Drawing on the authors’ experiences developing Rosetta Stone Chickasaw (RSC), an asynchronous online Chikashshanompa' (Chickasaw language) course, this article shares examples of how relationality is enacted in online Indigenous language learning. We discuss the RSC interface and ways that it created opportunities and barriers to centering Indigenous and Chikasha (Chickasaw) relational epistemologies in which people are related to one another, the land, the spirits, and to the language itself. Our reflections on relationality in RSC are guided by the following questions: What relationships are required to create an online Indigenous language course? How do people create and strengthen relationships in online education spaces? How can online language work be re-emplaced in off-line relationships? Sharing examples from RSC, we consider relationality in video, audio, images, written instruction, and assessment. We conclude by returning to our guiding questions, offering our reflections and encouragement to others who may undertake similar work.
  • Item
    Networks of support: How online resources are built, maintained, and adapted for community language revitalization needs at FirstVoices
    (University of Hawaii Press, 2022-09) Bridget Chase ; Kyra Borland
    FirstVoices is a technology-centered organization that works with forty-seven Indigenous language communities around British Columbia. One of its top priorities is providing high-quality technical assistance as well as accessible annual training sessions for the platform. This requires nuanced systems of support and adaptability within the methods we use. Over the last two years, its team has grown and modified its procedures with the goal of best serving the unique needs of different communities. With nearly 1,000 support emails in its Service Desk system since June 2018 and two years of regional training – one in-person, one entirely online – the team has tracked trends within technology-centered language requests. In this paper, we will conduct a mixed methods analysis of all the support tickets the team has received, as well as an analysis of the qualitative and quantitative feedback from training sessions in order to break down the patterns and themes that exist. We will also discuss the process of creating and maintaining a wiki-style Knowledge Base, the variety of techniques employed to assist remote users, and the potential for future growth in FirstVoices’ networks of support. Our intentions with this paper are to provide insight for community groups, language organizations, and linguists alike around capacity-building opportunities in the field of digital language mobilization. As FirstVoices continues to grow and as technology becomes even more essential within the realm of language revitalization, it is crucial that we make note of these trends and prepare ourselves to adapt to the digital-based needs of language communities.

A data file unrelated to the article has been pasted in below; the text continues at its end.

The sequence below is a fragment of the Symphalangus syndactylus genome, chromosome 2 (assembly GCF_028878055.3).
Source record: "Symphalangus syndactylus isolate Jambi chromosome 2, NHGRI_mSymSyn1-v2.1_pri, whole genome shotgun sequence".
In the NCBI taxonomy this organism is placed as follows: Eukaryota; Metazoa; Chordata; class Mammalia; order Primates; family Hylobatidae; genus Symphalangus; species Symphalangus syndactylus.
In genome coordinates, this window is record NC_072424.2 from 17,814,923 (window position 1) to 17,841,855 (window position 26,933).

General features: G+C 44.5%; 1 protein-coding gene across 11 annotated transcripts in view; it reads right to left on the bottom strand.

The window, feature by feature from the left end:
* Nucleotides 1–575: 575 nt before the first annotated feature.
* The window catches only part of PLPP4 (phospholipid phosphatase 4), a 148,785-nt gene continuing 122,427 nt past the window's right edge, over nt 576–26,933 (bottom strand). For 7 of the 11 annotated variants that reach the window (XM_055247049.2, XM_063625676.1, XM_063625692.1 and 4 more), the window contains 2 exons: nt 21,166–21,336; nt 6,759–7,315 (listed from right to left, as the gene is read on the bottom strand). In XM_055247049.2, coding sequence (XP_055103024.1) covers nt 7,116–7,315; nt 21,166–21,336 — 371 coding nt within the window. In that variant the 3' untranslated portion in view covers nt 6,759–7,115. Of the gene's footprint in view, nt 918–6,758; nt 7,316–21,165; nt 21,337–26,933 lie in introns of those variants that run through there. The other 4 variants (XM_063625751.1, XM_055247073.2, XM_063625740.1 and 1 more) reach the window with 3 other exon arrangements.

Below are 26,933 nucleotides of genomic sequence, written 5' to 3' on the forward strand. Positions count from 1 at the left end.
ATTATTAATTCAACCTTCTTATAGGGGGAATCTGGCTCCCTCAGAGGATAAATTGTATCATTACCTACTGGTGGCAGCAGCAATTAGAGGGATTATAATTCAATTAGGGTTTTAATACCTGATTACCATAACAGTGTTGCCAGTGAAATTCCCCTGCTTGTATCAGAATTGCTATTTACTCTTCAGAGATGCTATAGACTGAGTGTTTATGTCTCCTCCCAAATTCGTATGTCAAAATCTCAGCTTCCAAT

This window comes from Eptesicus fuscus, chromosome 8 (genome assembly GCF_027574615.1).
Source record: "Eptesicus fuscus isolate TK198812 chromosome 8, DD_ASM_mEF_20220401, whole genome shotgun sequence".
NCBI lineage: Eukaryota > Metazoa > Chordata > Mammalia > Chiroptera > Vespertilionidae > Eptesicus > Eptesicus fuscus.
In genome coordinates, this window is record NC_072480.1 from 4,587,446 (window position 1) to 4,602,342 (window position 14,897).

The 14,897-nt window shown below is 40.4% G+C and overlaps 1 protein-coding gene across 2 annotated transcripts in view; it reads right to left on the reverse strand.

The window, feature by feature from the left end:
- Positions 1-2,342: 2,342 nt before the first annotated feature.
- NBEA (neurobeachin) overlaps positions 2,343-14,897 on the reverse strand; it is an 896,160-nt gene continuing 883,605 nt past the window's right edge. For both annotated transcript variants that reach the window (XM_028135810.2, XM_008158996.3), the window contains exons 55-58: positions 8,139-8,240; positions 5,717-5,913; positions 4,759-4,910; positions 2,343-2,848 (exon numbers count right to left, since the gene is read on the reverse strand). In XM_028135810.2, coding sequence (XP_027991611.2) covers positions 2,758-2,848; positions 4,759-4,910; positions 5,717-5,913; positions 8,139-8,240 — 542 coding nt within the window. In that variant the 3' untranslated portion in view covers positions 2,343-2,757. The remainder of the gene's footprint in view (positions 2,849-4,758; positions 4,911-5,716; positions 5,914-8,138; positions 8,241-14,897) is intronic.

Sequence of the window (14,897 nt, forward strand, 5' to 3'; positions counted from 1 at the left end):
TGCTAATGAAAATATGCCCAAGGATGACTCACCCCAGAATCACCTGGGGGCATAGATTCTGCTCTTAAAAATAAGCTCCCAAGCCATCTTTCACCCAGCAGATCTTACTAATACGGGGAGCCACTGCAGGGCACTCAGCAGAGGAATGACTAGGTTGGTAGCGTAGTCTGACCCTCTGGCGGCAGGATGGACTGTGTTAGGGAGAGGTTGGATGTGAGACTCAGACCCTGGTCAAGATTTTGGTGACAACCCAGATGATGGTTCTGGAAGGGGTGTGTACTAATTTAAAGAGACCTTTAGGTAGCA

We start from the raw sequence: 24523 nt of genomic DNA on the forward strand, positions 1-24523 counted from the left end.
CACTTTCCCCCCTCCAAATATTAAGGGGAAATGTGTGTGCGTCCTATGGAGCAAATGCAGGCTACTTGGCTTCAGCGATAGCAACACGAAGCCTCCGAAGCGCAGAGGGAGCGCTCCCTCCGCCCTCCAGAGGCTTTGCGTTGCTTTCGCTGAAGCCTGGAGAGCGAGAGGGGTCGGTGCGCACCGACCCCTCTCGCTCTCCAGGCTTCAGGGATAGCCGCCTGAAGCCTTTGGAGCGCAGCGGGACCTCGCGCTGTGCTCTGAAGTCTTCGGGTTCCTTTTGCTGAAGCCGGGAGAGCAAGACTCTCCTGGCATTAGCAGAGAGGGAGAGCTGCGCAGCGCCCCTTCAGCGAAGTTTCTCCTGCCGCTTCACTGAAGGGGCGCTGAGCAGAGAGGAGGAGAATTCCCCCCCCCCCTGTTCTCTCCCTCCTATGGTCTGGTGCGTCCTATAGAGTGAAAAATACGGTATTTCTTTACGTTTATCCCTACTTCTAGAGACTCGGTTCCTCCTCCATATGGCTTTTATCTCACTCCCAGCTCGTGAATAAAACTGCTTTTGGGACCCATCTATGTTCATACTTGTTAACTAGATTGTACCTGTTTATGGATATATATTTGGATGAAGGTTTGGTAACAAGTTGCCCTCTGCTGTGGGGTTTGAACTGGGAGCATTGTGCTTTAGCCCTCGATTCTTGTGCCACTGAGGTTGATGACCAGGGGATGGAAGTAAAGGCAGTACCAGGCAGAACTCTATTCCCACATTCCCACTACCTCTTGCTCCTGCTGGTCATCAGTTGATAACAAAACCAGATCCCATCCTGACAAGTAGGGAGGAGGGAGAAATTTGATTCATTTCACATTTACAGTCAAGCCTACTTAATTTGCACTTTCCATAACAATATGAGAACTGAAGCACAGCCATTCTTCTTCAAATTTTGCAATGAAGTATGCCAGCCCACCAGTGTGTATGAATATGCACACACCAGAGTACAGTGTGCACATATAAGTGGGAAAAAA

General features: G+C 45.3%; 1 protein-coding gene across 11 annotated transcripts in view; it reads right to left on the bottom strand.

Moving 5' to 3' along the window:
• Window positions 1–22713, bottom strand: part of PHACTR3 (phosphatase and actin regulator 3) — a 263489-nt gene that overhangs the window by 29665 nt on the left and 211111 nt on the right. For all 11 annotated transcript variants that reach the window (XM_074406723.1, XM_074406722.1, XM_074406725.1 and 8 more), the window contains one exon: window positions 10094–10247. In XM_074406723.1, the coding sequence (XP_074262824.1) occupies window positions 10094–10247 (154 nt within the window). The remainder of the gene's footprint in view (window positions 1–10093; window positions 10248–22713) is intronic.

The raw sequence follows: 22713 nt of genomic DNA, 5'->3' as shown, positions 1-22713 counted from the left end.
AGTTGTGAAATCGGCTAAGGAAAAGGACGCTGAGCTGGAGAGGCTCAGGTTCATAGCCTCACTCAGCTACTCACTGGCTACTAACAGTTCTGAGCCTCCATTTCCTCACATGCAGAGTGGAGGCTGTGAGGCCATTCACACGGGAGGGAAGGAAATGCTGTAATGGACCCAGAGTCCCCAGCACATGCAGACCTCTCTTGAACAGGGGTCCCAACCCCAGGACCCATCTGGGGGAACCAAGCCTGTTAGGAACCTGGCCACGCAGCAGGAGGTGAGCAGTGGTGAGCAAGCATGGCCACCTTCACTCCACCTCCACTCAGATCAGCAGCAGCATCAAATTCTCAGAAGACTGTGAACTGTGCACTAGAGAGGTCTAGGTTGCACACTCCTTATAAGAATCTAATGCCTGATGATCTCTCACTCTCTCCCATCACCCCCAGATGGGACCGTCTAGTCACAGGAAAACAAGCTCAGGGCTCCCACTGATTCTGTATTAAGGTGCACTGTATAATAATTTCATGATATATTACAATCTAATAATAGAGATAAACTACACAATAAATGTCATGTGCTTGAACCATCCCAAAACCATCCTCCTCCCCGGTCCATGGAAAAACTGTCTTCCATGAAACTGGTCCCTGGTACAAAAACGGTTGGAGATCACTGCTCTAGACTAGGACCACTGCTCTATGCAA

• Item
    Musicolinguistic documentation: Tone & tune in Tlahuapa Tù'un Sàví songs
    (University of Hawaii Press, 2022-09) Morgan Sleeper ; Griselda Reyes Basurto
    This study introduces a new methodology for integrating musical and linguistic data in language documentation, using ABC notation and open-source tools like ELAN and MuseScore. Designed for portability and exportability, and to facilitate both linguistic analysis and community-oriented material development, this methodology is used here to explore the link between linguistic tone and musical tune in Tlahuapa Tù'un Sàví, a Mixtec language of Guerrero, Mexico. Through a multimodal analysis of three Tlahuapa Tù'un Sàví songs, this study illuminates several interactions between tone and tune, including a strong preference for melodic lines to move in parallel with the tone melody of the lyrics and associations between musical ornamentation and specific tonemes. The results of this study not only increase our understanding of the tonal system of Tlahuapa Tù'un Sàví and its interaction with musical style but also help illustrate the rich potential of musical data in linguistic research and documentation. More than simply language data with a melody, the combination of music and language in song offers a unique opportunity for analysis not otherwise possible, and the methodologies demonstrated here aim to make this combination as accessible as possible for researchers, archivers, and community members alike.